Nutrient stress symptoms are extremely unlikely to occur at the cotyledon stage as nutrient demands are low. Nutrient stresses show up later, often after the risk of herbicide carryover has passed. Herbicide carryover symptoms seldom appear at later leaf stages. A soil test can determine nutrient availability.
Carryover issues for crops following canola. For pulses following canola, the carryover issues for the pulses would be if clopyralid (Lontrel) has been used on the canola. Peas and other pulse crops are very sensitive to clopyralid and caution should be used, particularly if using higher rates and if conditions are dry. If peas are following Clearfield canola, IMIs used in pulses will not control Clearfield canola volunteers. In that case, the IMIs would have to be used with a tank mixCombining two or more crop protection products (that are compatible) in one application. More.
Saskatchewan field experiments from 2002-2005 found that canola yields can be reduced by the stacking of Group 2 herbicide residues. Stacking is defined as the repeated application of different residual herbicides which results in additive or synergistic phytotoxicity to rotational crops.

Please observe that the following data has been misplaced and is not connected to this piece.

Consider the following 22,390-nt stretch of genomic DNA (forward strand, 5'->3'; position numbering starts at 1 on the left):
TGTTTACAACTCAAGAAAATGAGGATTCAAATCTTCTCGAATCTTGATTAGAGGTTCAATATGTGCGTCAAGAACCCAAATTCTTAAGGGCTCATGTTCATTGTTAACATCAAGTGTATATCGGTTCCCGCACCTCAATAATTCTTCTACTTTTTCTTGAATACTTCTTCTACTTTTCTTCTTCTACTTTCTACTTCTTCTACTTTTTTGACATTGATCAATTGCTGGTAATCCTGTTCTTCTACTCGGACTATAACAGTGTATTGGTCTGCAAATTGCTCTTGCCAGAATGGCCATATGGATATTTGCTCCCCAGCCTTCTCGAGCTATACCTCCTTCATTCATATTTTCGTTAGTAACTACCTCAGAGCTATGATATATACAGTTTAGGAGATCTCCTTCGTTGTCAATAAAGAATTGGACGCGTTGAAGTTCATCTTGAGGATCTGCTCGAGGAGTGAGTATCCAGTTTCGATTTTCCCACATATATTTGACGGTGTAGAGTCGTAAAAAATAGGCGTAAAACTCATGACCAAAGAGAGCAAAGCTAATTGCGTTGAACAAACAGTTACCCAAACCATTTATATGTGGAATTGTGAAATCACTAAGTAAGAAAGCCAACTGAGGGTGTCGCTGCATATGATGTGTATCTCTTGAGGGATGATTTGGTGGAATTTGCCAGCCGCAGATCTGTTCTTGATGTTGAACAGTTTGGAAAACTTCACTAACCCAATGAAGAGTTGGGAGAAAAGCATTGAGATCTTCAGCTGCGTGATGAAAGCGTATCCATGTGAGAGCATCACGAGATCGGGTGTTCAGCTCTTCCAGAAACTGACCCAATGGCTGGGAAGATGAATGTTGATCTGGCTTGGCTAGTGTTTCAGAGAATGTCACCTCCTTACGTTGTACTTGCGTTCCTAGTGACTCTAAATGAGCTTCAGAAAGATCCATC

The first of two experiments followed a wheat-field pea-cereal (barley/wheat split)-canola sequence. Stacking of Assert-Odyssey and Assert-Sundance through the cereals and pulses in rotation caused residual injury in the fourth year canola crop but no yield reductions were recorded.
The second experiment followed a pea-wheat-canola (Roundup ready and Clearfield split) sequence. Application of Odyssey to field pea and then Assert or Sundance to wheat resulted in synergistic phytotoxicity and yield reductions to Roundup Ready canola at two of two studies conducted at Scott, one of two studies conducted at Melfort and one study conducted at Vanscoy.
Risk of Group 2 herbicide stacking appears to be highest in lighter textured soils that receive below normal precipitation.
Sequences that involve Odyssey and Assert (Sundance is no longer available) appear to be the highest risk 1.
Additive or synergistic impact